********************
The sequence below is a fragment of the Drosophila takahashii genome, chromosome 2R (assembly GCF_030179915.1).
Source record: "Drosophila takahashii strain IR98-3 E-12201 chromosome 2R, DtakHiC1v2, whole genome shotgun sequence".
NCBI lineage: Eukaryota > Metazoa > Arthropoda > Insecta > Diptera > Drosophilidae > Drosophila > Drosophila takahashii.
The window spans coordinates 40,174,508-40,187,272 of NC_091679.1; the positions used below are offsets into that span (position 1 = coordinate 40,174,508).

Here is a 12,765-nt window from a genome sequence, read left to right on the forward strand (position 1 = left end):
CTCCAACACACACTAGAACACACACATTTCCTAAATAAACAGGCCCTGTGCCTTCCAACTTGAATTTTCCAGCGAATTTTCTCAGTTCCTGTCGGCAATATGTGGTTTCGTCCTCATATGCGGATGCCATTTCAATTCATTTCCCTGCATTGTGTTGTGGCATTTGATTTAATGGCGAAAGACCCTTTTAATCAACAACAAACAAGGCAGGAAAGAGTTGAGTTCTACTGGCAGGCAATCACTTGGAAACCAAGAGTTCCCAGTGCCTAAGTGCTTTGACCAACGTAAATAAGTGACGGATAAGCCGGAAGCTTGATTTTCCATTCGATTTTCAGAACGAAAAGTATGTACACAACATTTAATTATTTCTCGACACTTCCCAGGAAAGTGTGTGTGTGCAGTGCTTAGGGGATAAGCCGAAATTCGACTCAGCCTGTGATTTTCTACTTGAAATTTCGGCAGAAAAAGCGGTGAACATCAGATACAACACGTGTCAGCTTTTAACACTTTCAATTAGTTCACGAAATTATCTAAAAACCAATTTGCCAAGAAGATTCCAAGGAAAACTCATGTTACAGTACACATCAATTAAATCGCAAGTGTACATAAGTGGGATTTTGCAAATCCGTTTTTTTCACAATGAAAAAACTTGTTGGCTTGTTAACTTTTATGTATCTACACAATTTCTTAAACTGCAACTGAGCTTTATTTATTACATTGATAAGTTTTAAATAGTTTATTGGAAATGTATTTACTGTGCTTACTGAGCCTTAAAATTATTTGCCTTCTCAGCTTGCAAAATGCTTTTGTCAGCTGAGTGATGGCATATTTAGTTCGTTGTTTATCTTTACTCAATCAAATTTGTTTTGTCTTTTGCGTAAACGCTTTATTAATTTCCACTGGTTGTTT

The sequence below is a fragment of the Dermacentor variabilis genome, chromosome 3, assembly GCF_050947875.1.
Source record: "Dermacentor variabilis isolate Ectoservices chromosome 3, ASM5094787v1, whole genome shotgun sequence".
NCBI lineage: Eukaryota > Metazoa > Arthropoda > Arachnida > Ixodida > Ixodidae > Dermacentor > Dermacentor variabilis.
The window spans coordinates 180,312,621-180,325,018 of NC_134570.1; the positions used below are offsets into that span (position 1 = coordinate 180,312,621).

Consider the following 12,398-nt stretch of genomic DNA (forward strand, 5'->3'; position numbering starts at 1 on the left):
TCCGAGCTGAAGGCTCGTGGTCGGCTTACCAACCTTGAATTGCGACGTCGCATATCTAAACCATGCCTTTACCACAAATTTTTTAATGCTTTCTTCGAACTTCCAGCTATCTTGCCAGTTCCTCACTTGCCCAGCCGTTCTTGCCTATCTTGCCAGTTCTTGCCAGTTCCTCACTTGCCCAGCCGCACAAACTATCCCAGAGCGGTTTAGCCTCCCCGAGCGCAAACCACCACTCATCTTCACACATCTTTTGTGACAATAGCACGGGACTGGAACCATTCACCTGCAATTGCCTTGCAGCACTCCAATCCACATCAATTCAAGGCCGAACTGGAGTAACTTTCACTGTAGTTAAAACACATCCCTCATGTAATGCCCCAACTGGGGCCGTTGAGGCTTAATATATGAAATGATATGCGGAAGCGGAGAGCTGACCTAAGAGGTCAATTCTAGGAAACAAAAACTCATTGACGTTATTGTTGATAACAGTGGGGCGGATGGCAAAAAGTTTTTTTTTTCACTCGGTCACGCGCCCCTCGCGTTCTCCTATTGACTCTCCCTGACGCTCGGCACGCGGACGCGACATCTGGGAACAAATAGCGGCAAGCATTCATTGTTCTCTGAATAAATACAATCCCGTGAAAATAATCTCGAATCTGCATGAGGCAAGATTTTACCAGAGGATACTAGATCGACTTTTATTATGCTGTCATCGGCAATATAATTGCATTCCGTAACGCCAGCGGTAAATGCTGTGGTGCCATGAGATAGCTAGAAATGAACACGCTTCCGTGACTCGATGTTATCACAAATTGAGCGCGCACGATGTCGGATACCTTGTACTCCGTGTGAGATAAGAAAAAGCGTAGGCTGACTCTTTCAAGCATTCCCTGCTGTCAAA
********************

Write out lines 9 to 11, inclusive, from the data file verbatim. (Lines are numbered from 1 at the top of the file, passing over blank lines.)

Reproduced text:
NCBI lineage: Eukaryota > Metazoa > Arthropoda > Arachnida > Ixodida > Ixodidae > Dermacentor > Dermacentor variabilis.
The window spans coordinates 180,312,621-180,325,018 of NC_134570.1; the positions used below are offsets into that span (position 1 = coordinate 180,312,621).

Consider the following 12,398-nt stretch of genomic DNA (forward strand, 5'->3'; position numbering starts at 1 on the left):